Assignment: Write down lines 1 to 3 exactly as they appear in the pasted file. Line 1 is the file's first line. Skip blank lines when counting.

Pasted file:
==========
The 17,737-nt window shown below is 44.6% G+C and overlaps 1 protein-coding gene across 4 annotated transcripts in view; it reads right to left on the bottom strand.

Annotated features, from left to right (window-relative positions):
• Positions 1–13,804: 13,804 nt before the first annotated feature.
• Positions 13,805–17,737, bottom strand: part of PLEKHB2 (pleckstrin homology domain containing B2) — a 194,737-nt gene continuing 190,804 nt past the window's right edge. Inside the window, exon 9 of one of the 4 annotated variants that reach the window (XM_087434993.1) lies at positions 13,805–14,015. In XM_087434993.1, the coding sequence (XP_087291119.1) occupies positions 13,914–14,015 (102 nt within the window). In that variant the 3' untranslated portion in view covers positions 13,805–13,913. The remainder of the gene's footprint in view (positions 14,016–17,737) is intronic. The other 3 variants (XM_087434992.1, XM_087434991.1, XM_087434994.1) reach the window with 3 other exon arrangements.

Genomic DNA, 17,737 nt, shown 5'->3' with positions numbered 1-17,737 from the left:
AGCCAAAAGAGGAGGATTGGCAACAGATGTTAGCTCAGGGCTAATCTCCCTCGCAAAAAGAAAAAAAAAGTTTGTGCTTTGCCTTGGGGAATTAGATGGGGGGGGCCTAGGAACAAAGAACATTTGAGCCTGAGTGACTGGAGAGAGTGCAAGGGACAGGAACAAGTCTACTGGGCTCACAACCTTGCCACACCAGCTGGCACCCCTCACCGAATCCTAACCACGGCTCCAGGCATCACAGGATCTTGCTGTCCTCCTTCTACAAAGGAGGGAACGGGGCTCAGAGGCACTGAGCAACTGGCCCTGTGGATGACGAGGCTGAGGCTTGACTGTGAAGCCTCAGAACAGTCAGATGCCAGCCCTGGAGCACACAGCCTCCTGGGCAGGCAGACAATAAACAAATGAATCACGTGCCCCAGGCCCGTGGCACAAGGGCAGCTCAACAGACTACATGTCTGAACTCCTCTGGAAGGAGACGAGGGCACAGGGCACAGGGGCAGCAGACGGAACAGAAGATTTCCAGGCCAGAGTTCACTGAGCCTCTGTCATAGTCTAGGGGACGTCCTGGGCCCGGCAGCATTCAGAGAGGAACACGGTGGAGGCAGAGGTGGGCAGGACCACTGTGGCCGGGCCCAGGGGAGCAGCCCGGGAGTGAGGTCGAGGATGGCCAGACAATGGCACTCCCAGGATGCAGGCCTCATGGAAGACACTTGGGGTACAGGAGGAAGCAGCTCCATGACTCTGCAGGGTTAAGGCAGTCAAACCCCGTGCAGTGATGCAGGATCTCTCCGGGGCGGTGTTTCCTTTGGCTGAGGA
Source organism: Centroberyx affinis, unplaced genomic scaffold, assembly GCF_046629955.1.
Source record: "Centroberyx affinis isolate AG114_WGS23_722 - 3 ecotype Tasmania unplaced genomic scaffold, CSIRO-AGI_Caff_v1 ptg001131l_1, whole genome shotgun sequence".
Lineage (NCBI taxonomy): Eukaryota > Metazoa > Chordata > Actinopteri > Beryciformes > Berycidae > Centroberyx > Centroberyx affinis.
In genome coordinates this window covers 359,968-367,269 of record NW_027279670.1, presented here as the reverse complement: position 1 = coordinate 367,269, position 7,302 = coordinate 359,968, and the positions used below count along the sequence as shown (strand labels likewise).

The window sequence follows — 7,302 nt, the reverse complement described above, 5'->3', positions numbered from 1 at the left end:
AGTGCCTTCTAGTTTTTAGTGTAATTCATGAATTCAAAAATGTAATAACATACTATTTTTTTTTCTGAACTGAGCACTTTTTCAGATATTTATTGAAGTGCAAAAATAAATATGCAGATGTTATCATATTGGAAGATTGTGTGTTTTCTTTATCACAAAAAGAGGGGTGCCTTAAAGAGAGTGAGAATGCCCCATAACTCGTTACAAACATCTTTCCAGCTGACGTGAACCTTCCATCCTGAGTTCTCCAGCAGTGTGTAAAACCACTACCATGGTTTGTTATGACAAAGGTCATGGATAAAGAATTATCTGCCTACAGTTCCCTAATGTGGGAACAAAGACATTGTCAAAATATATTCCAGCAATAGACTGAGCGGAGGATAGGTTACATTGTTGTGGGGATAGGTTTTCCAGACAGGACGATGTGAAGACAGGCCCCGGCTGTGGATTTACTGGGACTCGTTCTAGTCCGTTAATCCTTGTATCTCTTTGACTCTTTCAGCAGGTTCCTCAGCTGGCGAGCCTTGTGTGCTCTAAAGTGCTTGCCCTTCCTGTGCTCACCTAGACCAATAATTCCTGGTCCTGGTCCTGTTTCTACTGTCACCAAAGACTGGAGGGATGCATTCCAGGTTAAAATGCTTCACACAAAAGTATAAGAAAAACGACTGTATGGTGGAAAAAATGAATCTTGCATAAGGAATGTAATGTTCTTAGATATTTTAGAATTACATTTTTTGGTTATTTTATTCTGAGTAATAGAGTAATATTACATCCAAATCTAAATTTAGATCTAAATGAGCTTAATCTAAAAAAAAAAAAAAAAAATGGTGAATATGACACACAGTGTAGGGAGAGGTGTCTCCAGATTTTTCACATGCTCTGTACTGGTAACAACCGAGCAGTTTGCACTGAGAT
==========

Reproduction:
The 17,737-nt window shown below is 44.6% G+C and overlaps 1 protein-coding gene across 4 annotated transcripts in view; it reads right to left on the bottom strand.

Annotated features, from left to right (window-relative positions):
• Positions 1–13,804: 13,804 nt before the first annotated feature.